Home  -  About us  -  Editorial board  -  Search  -  Ahead of print  -  Current issue  -  Archives  -  Instructions  -  Subscribe  -  Contacts  -  Advertise - Login 
Ahead of Print

Revascularized fibula free flap reconstruction and curvilinear transport distraction osteogenesis in closure of large postmaxillectomy defects: A new gold standard?

1 Department of Plastic Reconstructive and Maxillofacial Surgery, University of Cape Town, Rondebosch, Cape Town, South Africa
2 Department of Medicine and UCT Lung Institute and South African MRC/UCT Centre for the Study of Antimicrobial Resistance, Division of Pulmonology, Centre for Lung Infection and Immunity, University of Cape Town, Cape Town, South Africa
3 Department of Mechanical Engineering, University of Cape Town, Rondebosch, Cape Town, South Africa

Correspondence Address:
George Vicatos,
Department of Mechanical Engineering, University of Cape Town, 7701 Rondebosch
South Africa
Login to access the Email id

Source of Support: None, Conflict of Interest: None

DOI: 10.4103/ams.ams_267_19

Introduction: The revascularized fibula free flap (RFFF) is the most popular method of postmaxillectomy reconstruction. This article proves that the use of curvilinear transport distraction osteogenesis (CTDO) is an efficacious way in closing large defects in the maxilla and a superior alternative to the RFFF. Methods and Materials: In a prospective cohort study of six postmaxillectomy patients, CTDO was applied and the new bone (regenerate) was compared with the parent bone from which it had been regenerated. These results were compared with a retrospective group of six participants of similar age and sex who had undergone RFFF reconstruction as an external control. Clinical measurements taken at the depth of the alveolar vestibule were recorded at three different exact points juxtaposed, namely (A) lateral incisor, (B) first premolar, and (C) first molar. These areas of interest were similar to those chosen on the CT scans. Impressions were taken from all the patients and stone casts were made. The width of the alveolar bone was computed based on the measurements made from the stone casts. The stone casts were then used to calculate the width and depth of the soft tissue and bone in the maxilla in the (A), (B), and (C) regions. Results: The regenerate possessed anatomical and physiological characteristics equal to the parent bone. For the CTDO patients, prosthetic rehabilitation of the dentition was supported by dental implants after osseointegration of the latter into the newly created bone and soft tissue.Discussion: The production of the curvilinear bone and soft tissue along a horizontal plane has been demonstrated. The new alveolar bone achieved the correct width and depth to create a physiological vestibule and a functional/esthetic zone for the placement of dental implants. In addition, the shape of the palatal vault was also maintained. The CTDO method is a reliable method of maxillary reconstruction and has a better anatomical and functional outcome than the RFFF.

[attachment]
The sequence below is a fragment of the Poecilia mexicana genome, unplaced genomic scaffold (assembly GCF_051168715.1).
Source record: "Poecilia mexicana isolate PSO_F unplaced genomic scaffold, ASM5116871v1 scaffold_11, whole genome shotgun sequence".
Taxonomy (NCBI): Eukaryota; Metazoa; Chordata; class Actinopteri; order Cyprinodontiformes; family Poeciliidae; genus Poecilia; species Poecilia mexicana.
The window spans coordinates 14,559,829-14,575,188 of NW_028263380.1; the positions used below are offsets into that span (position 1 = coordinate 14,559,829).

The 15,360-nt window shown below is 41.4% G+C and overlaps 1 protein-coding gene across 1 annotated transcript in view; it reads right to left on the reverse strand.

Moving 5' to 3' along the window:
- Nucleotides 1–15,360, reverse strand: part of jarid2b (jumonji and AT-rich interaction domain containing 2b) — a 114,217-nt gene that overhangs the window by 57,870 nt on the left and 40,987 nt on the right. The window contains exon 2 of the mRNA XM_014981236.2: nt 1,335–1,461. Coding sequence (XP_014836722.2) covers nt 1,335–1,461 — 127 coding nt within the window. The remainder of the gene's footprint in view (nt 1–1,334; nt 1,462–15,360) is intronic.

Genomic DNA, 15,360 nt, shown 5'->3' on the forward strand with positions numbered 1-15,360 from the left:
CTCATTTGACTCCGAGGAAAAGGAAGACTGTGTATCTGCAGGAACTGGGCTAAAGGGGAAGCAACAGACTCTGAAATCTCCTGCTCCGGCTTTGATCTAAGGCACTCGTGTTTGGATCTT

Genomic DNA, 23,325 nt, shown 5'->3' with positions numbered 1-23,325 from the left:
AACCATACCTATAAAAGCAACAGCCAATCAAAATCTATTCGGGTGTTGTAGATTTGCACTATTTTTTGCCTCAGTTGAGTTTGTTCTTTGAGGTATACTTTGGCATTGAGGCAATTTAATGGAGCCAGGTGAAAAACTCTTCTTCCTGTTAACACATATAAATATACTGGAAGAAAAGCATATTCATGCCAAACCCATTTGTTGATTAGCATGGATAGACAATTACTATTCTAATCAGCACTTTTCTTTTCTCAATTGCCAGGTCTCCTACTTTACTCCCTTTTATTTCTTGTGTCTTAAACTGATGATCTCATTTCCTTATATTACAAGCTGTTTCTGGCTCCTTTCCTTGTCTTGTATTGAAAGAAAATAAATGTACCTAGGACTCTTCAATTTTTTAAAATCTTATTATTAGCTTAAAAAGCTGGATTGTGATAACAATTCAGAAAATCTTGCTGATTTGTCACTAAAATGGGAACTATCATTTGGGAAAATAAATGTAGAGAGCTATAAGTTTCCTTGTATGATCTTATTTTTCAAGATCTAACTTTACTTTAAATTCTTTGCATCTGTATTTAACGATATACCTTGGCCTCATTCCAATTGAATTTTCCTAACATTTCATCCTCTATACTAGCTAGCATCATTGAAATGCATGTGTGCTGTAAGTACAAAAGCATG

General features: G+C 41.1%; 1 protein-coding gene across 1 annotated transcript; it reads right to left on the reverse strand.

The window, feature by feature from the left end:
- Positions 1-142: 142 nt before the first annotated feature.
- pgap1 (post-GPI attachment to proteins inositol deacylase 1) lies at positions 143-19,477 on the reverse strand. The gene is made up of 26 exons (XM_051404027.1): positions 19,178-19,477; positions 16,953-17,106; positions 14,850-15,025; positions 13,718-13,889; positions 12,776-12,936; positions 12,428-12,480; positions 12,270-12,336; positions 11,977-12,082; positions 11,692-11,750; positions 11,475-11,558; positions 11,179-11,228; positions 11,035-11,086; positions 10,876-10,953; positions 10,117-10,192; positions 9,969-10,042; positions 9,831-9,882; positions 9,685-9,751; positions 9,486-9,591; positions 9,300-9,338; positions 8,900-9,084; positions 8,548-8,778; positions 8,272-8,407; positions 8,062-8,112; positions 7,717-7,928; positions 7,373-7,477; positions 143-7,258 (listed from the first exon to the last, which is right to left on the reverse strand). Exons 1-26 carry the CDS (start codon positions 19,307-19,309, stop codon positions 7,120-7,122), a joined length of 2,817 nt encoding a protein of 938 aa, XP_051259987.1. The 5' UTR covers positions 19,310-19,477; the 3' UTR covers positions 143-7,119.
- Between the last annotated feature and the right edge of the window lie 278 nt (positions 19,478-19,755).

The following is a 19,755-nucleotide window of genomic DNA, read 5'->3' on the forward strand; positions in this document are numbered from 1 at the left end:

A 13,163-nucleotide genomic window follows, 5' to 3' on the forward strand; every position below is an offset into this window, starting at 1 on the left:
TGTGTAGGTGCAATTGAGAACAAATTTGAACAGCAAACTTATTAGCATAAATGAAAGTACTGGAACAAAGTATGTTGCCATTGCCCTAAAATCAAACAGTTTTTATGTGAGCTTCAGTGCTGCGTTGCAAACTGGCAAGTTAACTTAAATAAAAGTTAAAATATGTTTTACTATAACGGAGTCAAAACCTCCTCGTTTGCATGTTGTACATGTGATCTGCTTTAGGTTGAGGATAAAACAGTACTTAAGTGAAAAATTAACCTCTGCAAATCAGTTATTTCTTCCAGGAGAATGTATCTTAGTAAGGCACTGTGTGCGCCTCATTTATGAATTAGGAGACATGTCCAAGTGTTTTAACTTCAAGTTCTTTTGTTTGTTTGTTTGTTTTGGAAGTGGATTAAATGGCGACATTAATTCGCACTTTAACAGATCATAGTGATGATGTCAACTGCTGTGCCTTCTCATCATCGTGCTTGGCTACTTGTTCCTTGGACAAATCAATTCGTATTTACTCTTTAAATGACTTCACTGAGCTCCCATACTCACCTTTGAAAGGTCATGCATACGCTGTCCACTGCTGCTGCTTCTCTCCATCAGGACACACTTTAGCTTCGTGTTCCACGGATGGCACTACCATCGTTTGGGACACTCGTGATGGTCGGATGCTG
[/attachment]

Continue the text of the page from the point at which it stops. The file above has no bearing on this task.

Print this article
  Search Pubmed for
    -  Hendricks R
    -  Patel Z
    -  Pooran A
    -  Vicatos G
 Citation Manager
 Article Access Statistics
 Reader Comments
 * Requires registration (Free)

 Article Access Statistics
    PDF Downloaded8    

Recommend this journal